This website is best viewed in a browser that supports web standards.

Skip to content or, if you would rather, Skip to navigation.


News Brief

Jan. 17, 2024Columbia, Mo. |  By: AP

Fundraising off to slow start in fight over Missouri abortion amendment


COLUMBIA, Mo. (AP) — What’s expected to be an expensive and bitter fight over multiple Missouri abortion-rights ballot measures so far has not attracted much money.

An abortion-rights campaign called Missourians for Constitutional Freedom had no money on hand as of Dec. 31, according to campaign finance reports filed Tuesday. The group received $25,000 in nonmonetary aid from the American Civil Liberties Union last year.

The campaign has not yet announced which of 11 versions of its proposal it intends to push forward. Some versions would allow the Republican-led Legislature to regulate abortion after fetal viability, a divisive issue among abortion-rights activists.

A competing Republican-backed campaign raised roughly $61,000, most of which came from a $50,000 donation from Director Jamie Corley. Her proposal would allow abortions up to 12 weeks into pregnancy, and in cases of rape, incest or to protect the life of the mother, until fetal viability.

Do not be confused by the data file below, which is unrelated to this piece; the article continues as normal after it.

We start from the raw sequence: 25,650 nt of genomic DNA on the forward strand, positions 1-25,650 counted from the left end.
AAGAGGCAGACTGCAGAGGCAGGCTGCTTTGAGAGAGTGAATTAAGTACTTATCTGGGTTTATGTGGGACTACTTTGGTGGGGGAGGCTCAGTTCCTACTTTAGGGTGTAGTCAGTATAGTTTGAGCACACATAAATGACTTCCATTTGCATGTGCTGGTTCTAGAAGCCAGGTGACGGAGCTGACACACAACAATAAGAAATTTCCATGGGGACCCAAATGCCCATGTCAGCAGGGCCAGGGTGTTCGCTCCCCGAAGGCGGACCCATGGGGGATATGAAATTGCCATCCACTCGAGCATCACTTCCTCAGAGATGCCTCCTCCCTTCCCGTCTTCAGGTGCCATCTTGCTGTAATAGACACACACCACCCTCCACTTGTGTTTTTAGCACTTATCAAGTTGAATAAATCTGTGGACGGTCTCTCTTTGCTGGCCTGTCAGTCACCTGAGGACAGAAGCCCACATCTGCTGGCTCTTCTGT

It typically costs millions of dollars just to pay workers to collect enough voter signatures to get a constitutional amendment on the Missouri ballot. Campaigns have until May to collect more than 170,000 signatures to get on the November ballot.

In Ohio, a successful 2023 initiative guaranteeing abortion rights cost a combined $70 million. Ohioans United for Reproductive Rights, the campaign in favor of the initiative, raised and spent more than $39.5 million to pass the constitutional amendment. Protect Women Ohio, the campaign against it, raised and spent about $30.4 million.

Meanwhile, an anti-abortion group called Missouri Stands with Women launched its own campaign Tuesday to block any abortion-rights measure from passing. Because the campaign was formed Tuesday, no fundraising has been reported yet.